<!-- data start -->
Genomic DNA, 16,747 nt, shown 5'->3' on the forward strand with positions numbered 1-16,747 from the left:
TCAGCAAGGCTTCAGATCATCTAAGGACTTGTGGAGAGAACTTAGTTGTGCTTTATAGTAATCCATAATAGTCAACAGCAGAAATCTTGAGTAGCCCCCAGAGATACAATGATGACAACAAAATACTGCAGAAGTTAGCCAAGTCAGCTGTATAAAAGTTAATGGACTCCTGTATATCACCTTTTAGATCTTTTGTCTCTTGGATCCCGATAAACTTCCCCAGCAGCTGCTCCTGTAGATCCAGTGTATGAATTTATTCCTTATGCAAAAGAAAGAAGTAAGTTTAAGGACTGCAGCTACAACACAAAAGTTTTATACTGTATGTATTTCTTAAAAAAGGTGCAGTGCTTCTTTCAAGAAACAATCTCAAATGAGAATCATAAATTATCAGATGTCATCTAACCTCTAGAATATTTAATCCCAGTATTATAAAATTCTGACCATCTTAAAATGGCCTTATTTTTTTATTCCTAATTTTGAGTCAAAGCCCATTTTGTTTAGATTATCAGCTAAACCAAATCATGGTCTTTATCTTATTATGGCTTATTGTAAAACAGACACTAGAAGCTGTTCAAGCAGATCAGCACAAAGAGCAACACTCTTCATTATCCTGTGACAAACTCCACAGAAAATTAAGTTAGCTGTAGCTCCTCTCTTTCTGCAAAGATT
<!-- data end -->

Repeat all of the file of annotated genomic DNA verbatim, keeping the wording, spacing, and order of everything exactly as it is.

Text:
Genomic DNA, 16,747 nt, shown 5'->3' on the forward strand with positions numbered 1-16,747 from the left:
TCAGCAAGGCTTCAGATCATCTAAGGACTTGTGGAGAGAACTTAGTTGTGCTTTATAGTAATCCATAATAGTCAACAGCAGAAATCTTGAGTAGCCCCCAGAGATACAATGATGACAACAAAATACTGCAGAAGTTAGCCAAGTCAGCTGTATAAAAGTTAATGGACTCCTGTATATCACCTTTTAGATCTTTTGTCTCTTGGATCCCGATAAACTTCCCCAGCAGCTGCTCCTGTAGATCCAGTGTATGAATTTATTCCTTATGCAAAAGAAAGAAGTAAGTTTAAGGACTGCAGCTACAACACAAAAGTTTTATACTGTATGTATTTCTTAAAAAAGGTGCAGTGCTTCTTTCAAGAAACAATCTCAAATGAGAATCATAAATTATCAGATGTCATCTAACCTCTAGAATATTTAATCCCAGTATTATAAAATTCTGACCATCTTAAAATGGCCTTATTTTTTTATTCCTAATTTTGAGTCAAAGCCCATTTTGTTTAGATTATCAGCTAAACCAAATCATGGTCTTTATCTTATTATGGCTTATTGTAAAACAGACACTAGAAGCTGTTCAAGCAGATCAGCACAAAGAGCAACACTCTTCATTATCCTGTGACAAACTCCACAGAAAATTAAGTTAGCTGTAGCTCCTCTCTTTCTGCAAAGATT